"We need to be thinking about how we design housing to meet the variety of needs of the current population," Smith says.
Williams says disability should be redefined "as a normal part of human existence, that it exists along a continuum." People move in and out of a variety of levels of functioning throughout the course of their lives, whether they have a cold or a car accident.
Webb says, "We just don't understand the sheer number of people that struggle with some kind of disability, either daily or for a period of their life."
Nevertheless, functioning often is determined not by the health or abilities of the individual, but by design. Design can enable or disable daily functioning. Out-of-date housing is one of those hurdles, particularly in the South, where reverence for tradition makes change difficult.
The researchers chose to focus on the South, and specifically Arkansas, for several reasons. The South has the largest population of the four regions defined by the U.S. Census. It also contains the largest number of older adults and people with disabilities, as well as the largest and fastest-growing retiree population.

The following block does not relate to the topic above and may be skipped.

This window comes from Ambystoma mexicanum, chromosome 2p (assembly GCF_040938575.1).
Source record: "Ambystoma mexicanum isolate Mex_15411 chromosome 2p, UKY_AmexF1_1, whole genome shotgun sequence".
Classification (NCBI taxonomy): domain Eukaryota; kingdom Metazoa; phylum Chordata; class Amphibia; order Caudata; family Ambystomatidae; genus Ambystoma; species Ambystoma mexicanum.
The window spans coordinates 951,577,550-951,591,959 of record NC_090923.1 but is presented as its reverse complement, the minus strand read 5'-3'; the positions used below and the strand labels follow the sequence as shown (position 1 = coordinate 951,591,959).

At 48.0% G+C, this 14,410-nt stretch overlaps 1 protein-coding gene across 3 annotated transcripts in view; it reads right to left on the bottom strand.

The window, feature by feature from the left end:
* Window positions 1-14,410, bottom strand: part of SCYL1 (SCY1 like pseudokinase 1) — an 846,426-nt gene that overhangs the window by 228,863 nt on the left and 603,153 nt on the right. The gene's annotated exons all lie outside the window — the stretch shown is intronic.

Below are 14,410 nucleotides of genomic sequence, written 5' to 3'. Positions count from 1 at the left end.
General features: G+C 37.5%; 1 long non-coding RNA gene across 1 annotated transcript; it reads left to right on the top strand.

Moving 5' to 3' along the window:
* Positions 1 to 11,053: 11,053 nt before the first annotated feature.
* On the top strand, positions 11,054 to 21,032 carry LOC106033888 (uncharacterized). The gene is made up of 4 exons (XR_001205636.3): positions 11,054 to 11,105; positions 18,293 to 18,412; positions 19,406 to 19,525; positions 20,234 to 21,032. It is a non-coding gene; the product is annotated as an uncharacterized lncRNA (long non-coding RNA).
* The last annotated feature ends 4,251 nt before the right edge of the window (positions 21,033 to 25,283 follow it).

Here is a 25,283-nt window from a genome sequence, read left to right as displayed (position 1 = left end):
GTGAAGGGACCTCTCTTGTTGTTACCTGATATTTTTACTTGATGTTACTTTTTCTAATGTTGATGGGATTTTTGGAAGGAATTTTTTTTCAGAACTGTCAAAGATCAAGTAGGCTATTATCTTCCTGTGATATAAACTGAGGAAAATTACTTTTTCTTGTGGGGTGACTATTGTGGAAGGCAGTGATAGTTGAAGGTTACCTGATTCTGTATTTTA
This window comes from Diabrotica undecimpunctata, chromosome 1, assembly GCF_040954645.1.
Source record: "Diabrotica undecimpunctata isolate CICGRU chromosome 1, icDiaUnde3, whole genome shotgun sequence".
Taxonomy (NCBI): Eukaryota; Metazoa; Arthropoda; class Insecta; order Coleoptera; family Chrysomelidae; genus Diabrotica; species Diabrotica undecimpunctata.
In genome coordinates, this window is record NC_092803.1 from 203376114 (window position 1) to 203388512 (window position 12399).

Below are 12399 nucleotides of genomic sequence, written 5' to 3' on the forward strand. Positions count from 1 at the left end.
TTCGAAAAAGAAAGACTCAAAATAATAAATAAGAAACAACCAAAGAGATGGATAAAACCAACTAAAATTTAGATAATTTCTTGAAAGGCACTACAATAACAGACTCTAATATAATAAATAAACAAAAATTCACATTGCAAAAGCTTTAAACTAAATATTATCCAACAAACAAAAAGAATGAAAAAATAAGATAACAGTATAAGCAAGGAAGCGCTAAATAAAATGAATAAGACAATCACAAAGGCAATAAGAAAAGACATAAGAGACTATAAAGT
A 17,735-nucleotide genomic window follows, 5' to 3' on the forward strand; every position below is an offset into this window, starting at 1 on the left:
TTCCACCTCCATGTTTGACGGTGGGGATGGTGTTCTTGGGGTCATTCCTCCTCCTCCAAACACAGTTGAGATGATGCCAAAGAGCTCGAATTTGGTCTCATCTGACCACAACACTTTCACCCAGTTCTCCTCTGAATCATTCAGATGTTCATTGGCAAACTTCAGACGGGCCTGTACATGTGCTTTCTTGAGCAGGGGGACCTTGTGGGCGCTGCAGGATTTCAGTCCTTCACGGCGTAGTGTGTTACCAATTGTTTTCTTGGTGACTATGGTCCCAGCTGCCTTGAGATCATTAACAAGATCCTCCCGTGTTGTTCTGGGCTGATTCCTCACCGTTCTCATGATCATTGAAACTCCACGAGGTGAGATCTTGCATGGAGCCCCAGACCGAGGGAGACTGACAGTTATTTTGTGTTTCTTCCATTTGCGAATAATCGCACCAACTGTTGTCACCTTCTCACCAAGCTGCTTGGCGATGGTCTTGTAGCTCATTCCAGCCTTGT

Smith says much of today's housing, produced during the housing boom of the mid-1900s, "was designed for a young, active, employed, traditional family structurenot for single parents, not for grandparent-run households, not for widows and widowers living by themselves. So the current housing that we have in this country is seriously out of date in terms of the way it was designed and also in terms of disrepair."
Those houses had a "non-open floor plan, cellular organization, and each function had its own room," he says. Main entries were inaccessible, with steps leading to front porches, and bathrooms and kitchens were small.
The one place people should be most comfortable is their own home, the authors assert. Inadequate housing, however, leads to isolation and decreased independence. Good housing design addresses the needs of all people, even as people's needs, preferences, and abilities evolve, they say.